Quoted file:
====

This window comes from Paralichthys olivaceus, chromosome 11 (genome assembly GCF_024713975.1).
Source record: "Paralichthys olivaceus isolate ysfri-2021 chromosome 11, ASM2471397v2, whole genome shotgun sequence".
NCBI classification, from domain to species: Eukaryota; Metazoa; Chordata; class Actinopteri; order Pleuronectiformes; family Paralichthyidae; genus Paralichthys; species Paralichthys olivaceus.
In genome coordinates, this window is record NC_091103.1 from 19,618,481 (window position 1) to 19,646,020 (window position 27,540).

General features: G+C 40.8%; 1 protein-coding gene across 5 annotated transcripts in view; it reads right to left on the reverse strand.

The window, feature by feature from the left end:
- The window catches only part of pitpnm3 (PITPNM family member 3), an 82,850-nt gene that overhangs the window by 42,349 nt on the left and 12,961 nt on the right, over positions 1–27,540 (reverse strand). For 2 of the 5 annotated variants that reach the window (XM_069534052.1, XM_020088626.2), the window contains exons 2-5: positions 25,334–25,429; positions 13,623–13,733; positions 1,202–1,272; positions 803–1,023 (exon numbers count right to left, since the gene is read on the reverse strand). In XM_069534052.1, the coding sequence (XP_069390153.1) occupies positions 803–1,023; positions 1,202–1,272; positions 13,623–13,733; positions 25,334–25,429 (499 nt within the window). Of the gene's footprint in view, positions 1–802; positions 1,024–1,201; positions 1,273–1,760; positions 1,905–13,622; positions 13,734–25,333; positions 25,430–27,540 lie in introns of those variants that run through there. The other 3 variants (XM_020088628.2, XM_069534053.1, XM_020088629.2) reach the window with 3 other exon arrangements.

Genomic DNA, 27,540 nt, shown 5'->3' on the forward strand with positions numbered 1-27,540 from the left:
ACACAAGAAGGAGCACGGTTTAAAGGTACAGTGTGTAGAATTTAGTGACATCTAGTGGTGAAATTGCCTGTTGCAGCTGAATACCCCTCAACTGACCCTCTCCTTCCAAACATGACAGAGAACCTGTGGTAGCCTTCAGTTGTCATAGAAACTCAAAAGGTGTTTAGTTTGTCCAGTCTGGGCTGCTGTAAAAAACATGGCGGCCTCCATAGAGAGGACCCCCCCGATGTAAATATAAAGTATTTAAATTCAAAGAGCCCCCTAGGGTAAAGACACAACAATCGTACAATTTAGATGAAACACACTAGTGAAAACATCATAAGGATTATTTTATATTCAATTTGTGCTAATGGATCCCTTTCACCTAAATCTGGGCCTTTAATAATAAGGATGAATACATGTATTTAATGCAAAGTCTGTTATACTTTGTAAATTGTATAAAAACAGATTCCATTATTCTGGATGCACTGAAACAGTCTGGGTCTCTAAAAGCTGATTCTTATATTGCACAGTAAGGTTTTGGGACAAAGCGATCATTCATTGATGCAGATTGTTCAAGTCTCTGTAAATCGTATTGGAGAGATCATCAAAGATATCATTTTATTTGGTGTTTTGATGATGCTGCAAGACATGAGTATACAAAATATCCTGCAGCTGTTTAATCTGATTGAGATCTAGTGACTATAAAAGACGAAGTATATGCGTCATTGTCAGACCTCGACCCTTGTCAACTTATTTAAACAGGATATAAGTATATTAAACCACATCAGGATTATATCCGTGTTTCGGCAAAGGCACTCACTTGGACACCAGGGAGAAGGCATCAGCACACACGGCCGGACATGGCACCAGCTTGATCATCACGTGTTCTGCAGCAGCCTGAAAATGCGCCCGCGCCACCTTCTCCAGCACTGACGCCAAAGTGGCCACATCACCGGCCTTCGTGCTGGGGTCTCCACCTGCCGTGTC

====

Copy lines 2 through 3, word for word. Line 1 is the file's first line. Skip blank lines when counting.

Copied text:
Source record: "Paralichthys olivaceus isolate ysfri-2021 chromosome 11, ASM2471397v2, whole genome shotgun sequence".
NCBI classification, from domain to species: Eukaryota; Metazoa; Chordata; class Actinopteri; order Pleuronectiformes; family Paralichthyidae; genus Paralichthys; species Paralichthys olivaceus.